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Diving Into Disney Past, Present, and Future

Diving Into Disney Past, Present, and Future

There were many ways to approach the enormous D23 Expo 2015
this past weekend in Anaheim, California. If you wanted to see movie stars like
Dwayne Johnson or Johnny Depp or have bragging rights about being the first kid
on your block to preview upcoming Disney films you could join that throng. You
could meet John Lasseter and the brain trust of Pixar discussing their newest
projects and celebrating the 20th anniversary of Toy Story. There were panels and discussions
galore, and autograph signings by artists, animators, and stars of ABC
television series and Disney Channel shows.

As a participant and observer, I had a somewhat different
experience. On Sunday I was privileged to host the world premiere performance
of Disney in Concert: A Silly Symphony
Celebration.
Several thousand fans had the opportunity to enjoy classic
Disney cartoons accompanied by a 32-piece orchestra. It was fun to watch the
musicians synchronize their efforts to the antics of The Skeleton Dance and Three
Little Pigs
, but for my money the most effective selections were The Old Mill and Ugly Duckling, which focused our attention on the serene beauty of
the scores (by Leigh Harline and Alfred Hay Milotte, respectively). The crowd
cheered repeatedly throughout the program, and both conductor Steven Allen Fox
and his talented musicians (drawn from the cream of Los Angeles’ players) were
delighted by the response.

 Disney buffs got a particular kick out of seeing
some of the original hand-made percussion pieces crafted by Walt Disney’s
longtime sound effects genius Jimmy Macdonald, still working after eighty
years. (I’m told that Disney will be making this program available for
orchestras, including an abbreviated version designed for school assemblies.) It’s a tribute to Jonathan Heely, Executive Director of Disney Music Group, and Musical Director Alex Rannie, who prepared the score reconstructions, script and visual supervision, that this event came off as well as it did. I had fun providing the connective thread between each short.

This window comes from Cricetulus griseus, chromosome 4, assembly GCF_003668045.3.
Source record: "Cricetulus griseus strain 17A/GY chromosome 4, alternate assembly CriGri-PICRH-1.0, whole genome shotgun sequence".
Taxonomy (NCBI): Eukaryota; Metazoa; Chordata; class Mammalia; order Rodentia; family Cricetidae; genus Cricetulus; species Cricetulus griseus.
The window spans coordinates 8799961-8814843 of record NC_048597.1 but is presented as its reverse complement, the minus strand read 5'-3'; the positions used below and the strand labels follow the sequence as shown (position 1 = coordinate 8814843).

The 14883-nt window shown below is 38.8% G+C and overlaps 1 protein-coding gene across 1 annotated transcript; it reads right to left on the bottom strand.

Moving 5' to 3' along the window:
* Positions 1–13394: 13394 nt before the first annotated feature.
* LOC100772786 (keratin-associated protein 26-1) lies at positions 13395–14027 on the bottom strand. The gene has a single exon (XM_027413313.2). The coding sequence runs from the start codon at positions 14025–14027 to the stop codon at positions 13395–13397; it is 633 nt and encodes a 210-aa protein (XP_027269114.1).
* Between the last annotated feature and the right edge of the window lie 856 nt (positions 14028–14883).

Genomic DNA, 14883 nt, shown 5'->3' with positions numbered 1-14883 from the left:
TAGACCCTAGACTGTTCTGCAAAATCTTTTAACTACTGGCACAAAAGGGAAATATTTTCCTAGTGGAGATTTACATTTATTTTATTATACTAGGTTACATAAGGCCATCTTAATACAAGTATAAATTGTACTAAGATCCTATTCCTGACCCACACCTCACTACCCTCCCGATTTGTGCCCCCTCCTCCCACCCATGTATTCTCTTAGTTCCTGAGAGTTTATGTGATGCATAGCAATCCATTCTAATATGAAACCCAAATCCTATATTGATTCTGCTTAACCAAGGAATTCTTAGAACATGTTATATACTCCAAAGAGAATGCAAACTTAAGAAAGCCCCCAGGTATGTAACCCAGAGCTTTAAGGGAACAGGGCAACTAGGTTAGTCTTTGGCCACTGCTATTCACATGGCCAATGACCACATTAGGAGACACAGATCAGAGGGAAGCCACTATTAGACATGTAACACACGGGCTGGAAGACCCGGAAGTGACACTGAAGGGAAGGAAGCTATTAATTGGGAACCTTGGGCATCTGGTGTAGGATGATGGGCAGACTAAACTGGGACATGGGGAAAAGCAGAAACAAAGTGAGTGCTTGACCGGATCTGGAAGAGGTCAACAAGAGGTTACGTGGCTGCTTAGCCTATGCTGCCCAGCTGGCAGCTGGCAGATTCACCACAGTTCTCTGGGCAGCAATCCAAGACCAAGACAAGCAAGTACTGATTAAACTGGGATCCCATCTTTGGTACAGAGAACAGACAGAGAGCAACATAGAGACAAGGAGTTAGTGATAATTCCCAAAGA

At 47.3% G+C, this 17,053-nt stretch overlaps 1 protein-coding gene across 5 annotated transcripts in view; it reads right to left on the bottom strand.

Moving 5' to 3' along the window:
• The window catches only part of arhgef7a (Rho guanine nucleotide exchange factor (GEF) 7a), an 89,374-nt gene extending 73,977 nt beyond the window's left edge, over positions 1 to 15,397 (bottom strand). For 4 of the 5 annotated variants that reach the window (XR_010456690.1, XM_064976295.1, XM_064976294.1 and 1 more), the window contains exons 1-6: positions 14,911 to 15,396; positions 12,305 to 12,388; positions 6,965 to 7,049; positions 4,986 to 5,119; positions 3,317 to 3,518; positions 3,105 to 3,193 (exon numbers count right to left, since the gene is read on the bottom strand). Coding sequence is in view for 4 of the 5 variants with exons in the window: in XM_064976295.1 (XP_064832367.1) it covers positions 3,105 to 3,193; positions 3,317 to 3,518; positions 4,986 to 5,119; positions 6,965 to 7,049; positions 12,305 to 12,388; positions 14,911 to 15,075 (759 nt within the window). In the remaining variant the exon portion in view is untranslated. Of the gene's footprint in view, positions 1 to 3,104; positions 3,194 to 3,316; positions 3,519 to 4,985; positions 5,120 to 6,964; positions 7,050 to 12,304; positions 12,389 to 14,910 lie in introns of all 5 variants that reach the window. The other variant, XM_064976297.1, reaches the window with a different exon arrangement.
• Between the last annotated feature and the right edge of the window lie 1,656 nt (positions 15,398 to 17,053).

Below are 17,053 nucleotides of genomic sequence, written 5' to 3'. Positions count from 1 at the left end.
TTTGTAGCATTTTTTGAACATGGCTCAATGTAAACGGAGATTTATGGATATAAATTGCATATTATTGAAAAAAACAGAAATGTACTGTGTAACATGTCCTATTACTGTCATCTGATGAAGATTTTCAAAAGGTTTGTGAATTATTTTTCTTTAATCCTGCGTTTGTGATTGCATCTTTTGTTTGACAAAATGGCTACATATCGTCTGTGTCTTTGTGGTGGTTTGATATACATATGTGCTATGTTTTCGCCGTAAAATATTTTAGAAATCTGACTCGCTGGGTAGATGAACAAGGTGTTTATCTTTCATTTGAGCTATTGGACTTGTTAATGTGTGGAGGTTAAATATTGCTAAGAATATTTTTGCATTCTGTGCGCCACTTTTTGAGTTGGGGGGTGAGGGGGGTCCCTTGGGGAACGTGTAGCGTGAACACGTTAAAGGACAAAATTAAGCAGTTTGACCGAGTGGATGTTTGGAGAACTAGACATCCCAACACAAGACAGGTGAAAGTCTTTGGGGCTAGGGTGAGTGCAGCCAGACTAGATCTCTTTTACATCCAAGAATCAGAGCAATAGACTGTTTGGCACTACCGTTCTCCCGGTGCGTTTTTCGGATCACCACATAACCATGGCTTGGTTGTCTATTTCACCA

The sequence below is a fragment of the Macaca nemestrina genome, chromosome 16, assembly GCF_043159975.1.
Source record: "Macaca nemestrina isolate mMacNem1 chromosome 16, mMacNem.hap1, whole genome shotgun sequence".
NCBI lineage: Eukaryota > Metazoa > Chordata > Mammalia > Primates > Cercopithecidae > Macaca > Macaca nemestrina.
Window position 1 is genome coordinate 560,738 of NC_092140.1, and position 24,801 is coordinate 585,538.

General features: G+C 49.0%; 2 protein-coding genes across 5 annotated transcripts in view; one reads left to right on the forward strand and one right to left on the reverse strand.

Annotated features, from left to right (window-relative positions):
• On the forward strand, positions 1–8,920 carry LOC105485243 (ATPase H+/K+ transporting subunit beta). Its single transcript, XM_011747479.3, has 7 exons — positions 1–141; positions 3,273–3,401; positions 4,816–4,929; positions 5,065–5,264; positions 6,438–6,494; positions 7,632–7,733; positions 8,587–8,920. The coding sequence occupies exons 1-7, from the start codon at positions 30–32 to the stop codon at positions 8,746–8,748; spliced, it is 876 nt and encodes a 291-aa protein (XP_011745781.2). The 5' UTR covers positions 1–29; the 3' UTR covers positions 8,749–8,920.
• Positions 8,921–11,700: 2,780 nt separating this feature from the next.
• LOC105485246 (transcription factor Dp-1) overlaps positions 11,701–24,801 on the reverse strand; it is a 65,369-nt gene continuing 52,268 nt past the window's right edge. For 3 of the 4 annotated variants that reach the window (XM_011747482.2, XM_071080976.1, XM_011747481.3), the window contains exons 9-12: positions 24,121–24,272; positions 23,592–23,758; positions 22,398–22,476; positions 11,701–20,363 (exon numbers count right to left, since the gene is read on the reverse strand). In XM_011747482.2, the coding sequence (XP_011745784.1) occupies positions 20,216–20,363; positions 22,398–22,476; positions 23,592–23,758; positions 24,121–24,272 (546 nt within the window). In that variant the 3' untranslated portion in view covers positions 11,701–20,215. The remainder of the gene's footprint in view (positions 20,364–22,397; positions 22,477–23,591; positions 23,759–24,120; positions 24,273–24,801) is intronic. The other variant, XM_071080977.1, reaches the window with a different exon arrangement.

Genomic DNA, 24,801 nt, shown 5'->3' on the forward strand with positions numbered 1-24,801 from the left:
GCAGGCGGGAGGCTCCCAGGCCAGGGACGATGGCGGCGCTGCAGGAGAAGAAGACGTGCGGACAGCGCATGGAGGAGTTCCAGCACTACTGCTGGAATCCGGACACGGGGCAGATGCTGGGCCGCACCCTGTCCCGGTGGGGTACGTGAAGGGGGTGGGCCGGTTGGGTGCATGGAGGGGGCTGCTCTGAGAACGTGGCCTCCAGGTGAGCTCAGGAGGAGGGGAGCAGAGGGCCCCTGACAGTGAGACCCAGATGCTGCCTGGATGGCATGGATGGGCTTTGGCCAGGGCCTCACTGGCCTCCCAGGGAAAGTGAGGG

Then, as the convention wound down on Sunday, I had the
chance to participate in the 60th anniversary celebration of The Mickey Mouse Club with many of the
original Mouseketeers. It’s difficult for me to explain why I get so choked up
when I encounter these wonderful people. Like millions of other kids, I watched
The Mickey Mouse Club every day, and
the young, talented Mouseketeers were a big part of my life. I guess my
generation regarded them more as friends than as television personalities.

That’s
why I’m never blasé about spending time with Sharon Baird, Bobby Burgess,
Sherry Alberoni, Cubby O’Brien, Darlene Gillespie, Doreen Tracey, Tommy Cole, and
“Spin and Marty,” Tim Considine and David Stollery. Their unofficial den
mother, Lorraine Santoli (author of The
Official Mickey Mouse Club Book
), led a warm round of reminiscences,
punctuated by film clips and even a few live performances by these
still-engaging performers.

At the end of the program, Becky Cline, Director of the Walt
Disney Archives, asked me to help her officiate in a surprise ceremony. Decades
ago, Walt Disney designed an award he called the Mousecar—after the Oscar—that
he presented, without fanfare or publicity, to colleagues and employees he felt
were especially deserving. When he died in 1966, a number of unengraved
Mousecars went into storage—until now. When Becky discovered these original
pieces, in pristine condition, she realized that this was a unique way to honor
the Mouseketeers with something that came directly from the man who made them
Mouseketeers so many years ago. These are not reproductions or recastings, but
the original Mousecars. Five other original Mouseketeers took the stage to receive this singular recognition: Judy Harriet, Billie Jean Beanblossom, Paul Petersen, Mary Espinosa and Nancy Abbate. An additional one was presented to the Annette
Funicello Foundation for Neurological Research, and others will go to the
families of the late and much-missed Cheryl Holdridge and Don Grady.

As if that weren’t enough, the ebullient Bobby Burgess led
his cohorts in song to make me an honorary Mouseketeer, complete with my own
set of ears.

It was quite a weekend, and I only scratched the surface.
Tomorrow I’ll tell you about some of the products and merchandise that caught
my eye on the exhibition floor.

         

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